by Rob Leibowitz
This past spring I covered 42 American League minor league pitchers who might make an impact on the 2012 season. It's time we checked up on some of their progresses.
Oliver Drake started the season at Double-A and made a total of three starts and has not pitched since May 28. He's been on the DL since. When healthy he profiles best as a back-end-of-the-rotation starter or as a middle reliever.
Alex Wilson has not made the majors and I suspected in my original write-up his best role is probably in relief. The righty's made 3 starts, but appeared in 32 games as a reliever for Pawtucket, where he has struck out more than a batter per inning. A September call-up is quite possible.
Axelrod could hang
Nestor Molina has spent all but one start in Double-A, where the righty continues to be an excellent strike-thrower (2.1 BB/9). However, his K/9 has dropped to a sub 7.0 per nine level and overall he's been hit fairly hard with a 4.70 ERA. I questioned this ability to change speeds and it is possible that this part of his development (or lack thereof) is showing up a little at Double-A. Long term Molina is starting to look like a sinker-baller who pitches to a fair amount of contact.
Simon Castro has had a more successful year and has been with the Triple-A club for five starts. Castro is very similar to Molina as a good strike-throwing, fastball-slider guy who lacks a change. The walk rates have translated well to Triple-A, but he is missing fewer bats over the small sample and will need to work to improve that. Castro's another guy I would not be surprised to see end up in relief.
Charlie Leesman, the veteran lefty of this group, is on the one-level-at-a-time plan and has made 23 Triple-A starts. It is somewhat surprising he has not gotten the call, as his strikeout rates have translated very well from Double-A to Triple-A and his command is much improved over his 2011 campaign. The view that he is more of an organizational pitcher-fifth starter at best type probably explains it, but I'd still be surprised if he does not get a September call-up considering he is on the 40-man roster.
Dylan Axelrod has been up and down with the big club, appearing in 10 total games and making six starts, and despite not having the highest ceiling, he has the deepest repertoire and understanding of pitching. To that effect, Axelrod has translated his control skills swimmingly from Double-A to Triple-A to the majors. More interestingly, he has been able to fool even major league hitters with a 7.0-plus K/9. I still don't think he's much more than a back end of the rotation type, but he could easily end up being the most effective of this foursome long-term.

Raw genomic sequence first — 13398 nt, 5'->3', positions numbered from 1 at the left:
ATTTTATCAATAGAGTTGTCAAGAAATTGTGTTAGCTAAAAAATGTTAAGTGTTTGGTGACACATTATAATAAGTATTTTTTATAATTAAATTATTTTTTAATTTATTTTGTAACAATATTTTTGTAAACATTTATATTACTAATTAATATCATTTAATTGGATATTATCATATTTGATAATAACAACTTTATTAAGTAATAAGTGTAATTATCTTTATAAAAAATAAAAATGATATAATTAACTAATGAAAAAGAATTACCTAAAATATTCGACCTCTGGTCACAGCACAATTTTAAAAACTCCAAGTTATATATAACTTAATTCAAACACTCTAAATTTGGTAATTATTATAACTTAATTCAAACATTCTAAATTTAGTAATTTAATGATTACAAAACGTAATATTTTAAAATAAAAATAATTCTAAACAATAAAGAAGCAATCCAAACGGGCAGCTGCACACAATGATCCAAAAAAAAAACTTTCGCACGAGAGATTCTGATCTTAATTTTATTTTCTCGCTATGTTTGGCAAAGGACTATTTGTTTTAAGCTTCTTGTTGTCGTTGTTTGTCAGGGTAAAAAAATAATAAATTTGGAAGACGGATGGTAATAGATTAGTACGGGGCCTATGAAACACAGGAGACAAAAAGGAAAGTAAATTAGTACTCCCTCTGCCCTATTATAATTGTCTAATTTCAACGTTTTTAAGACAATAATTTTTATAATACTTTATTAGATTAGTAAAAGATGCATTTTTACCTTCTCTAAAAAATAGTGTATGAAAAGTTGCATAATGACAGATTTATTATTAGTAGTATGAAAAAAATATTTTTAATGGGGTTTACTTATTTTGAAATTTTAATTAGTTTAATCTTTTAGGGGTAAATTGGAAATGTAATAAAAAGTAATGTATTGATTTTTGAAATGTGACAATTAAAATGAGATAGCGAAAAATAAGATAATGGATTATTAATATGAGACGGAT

Austin Adams was certainly a favorite of mine heading into the season with the expectation he would begin in Triple-A. But the 5-foot-11 right-hander has not thrown a pitch this year. Instead he underwent arthroscopic surgery on his pitching shoulder in late May and has been recovering since then.
Zach McAllister has made a larger impact this season than expected. The righty has already exhausted his rookie eligibility and has 17 MLB starts under his belt between late last season and this year. His abilities to locate all four of his pitches and show a good curve have allowed him to fully replicate his skills at the MLB level. While he certainly is showing the skills of a middle-of-the-rotation starter, it remains to be seen how his high fly-ball rates will hold up over time. Still, the Indians have at the very least what looks to be a competent innings eater in McAllister.
Like McAllister, Scott Barnes has spent time on the Indians' roster. However, the left-hander has spent his time in 2012 almost entirely in relief at both the Triple-A and MLB levels. I didn't see the conversion coming considering a four-pitch arsenal, but nevertheless, Barnes has seen his strikeout rate jump upwards with the move, but also has seen a jump in his walk rate. For now, his future seems to be in middle relief.
I didn't think very highly of either Matt Packer or T.J. McFarland heading into the season, figuring both would end up in swing roles or middle relief. Packer has instead missed much of the season due to a rotator cuff strain. Since coming back in late June he has advanced from rookie ball to advanced A, to Class AA, and finally to Triple-A, where he has been hammered in his first two appearances. McFarland, on the other hand, has been healthy and made a combined 23 starts between Double-A and Triple-A, showing above-average command. His strikeout rate, however, has dropped dramatically at the Triple-A level to sub-5.0. The lefty is a pitch-to-contact, ground-ball type, so it is not that surprising. To have success, however, he'll have to replicate his Double-A 1.8 BB/9 at the higher levels.
Mastersball, founded in 1997, is a leader in providing in-depth analysis, research, projections and applications to the advanced fantasy baseball player. A 2010 merger brought the writers of CREATiVESPORTS into the fold, widely known for 15 years of insightful fantasy analysis and commentary.
Don't miss these great reports....